In a recent upset, celebrity survivalist Bear Grylls declared that children should be allowed to play with knives.
“Sometimes in life we get cut. My six-year-old recently cut himself on a knife, and came in with blood pouring everywhere, but, you know what? He’s not cut himself again.”
– Bear Grylls, The Telegraph, 19 June 2014
Grylls’ opinion has divided parents across the country, with one camp calling his opinions dangerous; this isn’t just a case of “health and safety gone mad” – knives are, and always have been dangerous, and kids have no place playing with them. Sure, Grylls’ son cut himself and won’t do it again, but what if that first “warning cut” just so happens to be fatal? However, the other camp argues that Grylls is onto something. They say that Britain has become a country of mollycoddling, which is failing to prepare kids for an adulthood in the big, bad world – where they will be using dangerous things like knives. They argue that getting hurt, and as a result learning from it, is an important and significant part of growing up!
Whether you agree with Bear Grylls or not, parents know that – whether it’s from getting a bit too up-close-and-personal with something that’s dangerous, or just picking up a few bumps and scrapes in the garden, kids are inevitably going to get hurt! With this in mind, we’re going to be taking a look at how we can inspire kids by really pushing the boundaries of playtime – the Cuckooland way! Show them a life outside of Facebook and the Xbox!
Organise a nature trail!
Whether it’s your back garden, or the back of beyond, it’s always a good excuse to get kids out into nature! And what better way to do this than make a game of it? Get your kids out and hunting for bugs and insects; help them identify them and provide them with some interesting tidbits to get them stimulated by the world around them, rather than leaving it to the television! Take a brother or sister, or invite some of your child’s friends around, and make a competition of it! But don’t neglect to do your research first, mum and dad! You don’t want to be caught out! Also – do watch out for things that bite! Or perhaps if you’re reading from the Bear Grylls book on parenting, let them enjoy a ride on the back of the giant Huntsman spider and figure it out for themselves…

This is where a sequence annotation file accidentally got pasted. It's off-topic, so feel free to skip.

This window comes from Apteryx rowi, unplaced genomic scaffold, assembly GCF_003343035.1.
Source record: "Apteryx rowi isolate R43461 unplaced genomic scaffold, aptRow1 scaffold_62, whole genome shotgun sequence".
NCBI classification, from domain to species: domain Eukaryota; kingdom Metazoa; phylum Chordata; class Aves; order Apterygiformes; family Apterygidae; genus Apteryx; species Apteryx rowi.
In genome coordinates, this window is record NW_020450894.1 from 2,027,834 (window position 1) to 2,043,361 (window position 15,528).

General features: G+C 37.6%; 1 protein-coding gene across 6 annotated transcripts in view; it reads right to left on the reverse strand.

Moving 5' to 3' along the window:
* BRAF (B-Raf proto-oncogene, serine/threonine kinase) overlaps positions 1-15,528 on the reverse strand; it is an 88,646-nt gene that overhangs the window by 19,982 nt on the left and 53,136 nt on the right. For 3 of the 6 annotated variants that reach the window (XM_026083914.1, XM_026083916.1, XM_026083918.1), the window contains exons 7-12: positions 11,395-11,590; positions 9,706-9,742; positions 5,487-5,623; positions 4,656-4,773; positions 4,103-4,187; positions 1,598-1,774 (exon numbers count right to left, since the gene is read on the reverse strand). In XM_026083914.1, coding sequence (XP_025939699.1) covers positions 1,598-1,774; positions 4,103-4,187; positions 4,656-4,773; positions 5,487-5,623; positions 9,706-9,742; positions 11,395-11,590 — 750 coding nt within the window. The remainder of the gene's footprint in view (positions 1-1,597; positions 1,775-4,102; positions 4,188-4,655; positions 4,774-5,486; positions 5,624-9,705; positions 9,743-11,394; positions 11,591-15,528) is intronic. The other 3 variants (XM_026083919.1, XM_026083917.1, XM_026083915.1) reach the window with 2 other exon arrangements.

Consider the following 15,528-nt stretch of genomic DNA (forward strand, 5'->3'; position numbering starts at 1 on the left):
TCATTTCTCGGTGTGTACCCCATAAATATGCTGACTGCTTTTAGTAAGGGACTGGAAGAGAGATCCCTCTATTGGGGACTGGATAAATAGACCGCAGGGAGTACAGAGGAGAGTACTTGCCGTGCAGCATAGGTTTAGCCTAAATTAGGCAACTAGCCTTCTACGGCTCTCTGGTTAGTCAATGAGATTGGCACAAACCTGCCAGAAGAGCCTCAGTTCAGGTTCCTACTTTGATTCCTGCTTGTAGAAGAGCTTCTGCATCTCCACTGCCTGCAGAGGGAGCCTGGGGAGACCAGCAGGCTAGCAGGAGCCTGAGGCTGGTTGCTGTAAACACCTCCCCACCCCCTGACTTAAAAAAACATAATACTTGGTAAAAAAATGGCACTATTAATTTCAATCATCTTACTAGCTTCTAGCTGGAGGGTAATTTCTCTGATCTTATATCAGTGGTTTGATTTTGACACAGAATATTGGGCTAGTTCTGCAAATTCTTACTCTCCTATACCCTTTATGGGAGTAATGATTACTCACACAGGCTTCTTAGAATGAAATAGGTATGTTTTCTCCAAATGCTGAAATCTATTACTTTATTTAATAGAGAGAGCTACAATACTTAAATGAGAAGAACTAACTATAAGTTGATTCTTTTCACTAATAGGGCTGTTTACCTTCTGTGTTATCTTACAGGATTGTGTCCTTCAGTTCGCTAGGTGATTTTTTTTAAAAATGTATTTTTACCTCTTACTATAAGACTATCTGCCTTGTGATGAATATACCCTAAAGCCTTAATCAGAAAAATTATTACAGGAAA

Unleash their imaginations
When it comes to kids, a garden isn’t just a garden; it can be a magical forest inhabited by fairies and dangerous goblins; or it could be a treacherous, booby-trapped jungle full of wild animals to battle or befriend (normally the former, and normally the cat)! But why not aid those active imaginations with some quirky and unique swag from Cuckooland’s children’s garden range? Turn your garden into a scene from the Wild West, or a pirates’ lagoon (though no real swords, please Bear) with the help of our outdoor playsets, and really let their imaginations run wild!
“Two hundred years ago, I doubt there was a six-year-old in Britain who couldn’t start a fire with a knife and a flint. It would be like a six-year-old today using a fork to pick up a fish finger. Kids were taught to be resourceful and practical.”
– Bear Grylls, The Telegraph, 19 June 2014
If the Scouts do it, surely it can’t be that dangerous? Whether you agree with his viewpoint on knifeplay or not, surely Mr. Grylls has a point when it comes to the resourcefulness of kids nowadays. Lighting a fire is challenging, and is a great bonding activity; not only that, but it’s a big part of our cultural history. Of course, we don’t suggest starting a massive fire in your back garden, but why not take the kids out to go and rough it in the woods – just like old times? Teach them to gather materials for kindling; light a fire together, and share some ghost stories – just like old times! After all, you never know when skills like that might come in handy! Don’t forget to add your own quirky and unique edge to playtime with some of our Cuckooland kids’ tents!
So, parents, we’d like to hear your opinion on inspiring childrens’ playtimes! Do you agree with Bear? Is nanny-state mollycoddling causing British kids to grow up unprepared for the dangers of the real world? Or do you think that playtime should be safe, and that we should be teaching kids that playing with knives and fire should only be jobs for grown-ups? Let us know what you think in the comments (and please try to keep it civil)!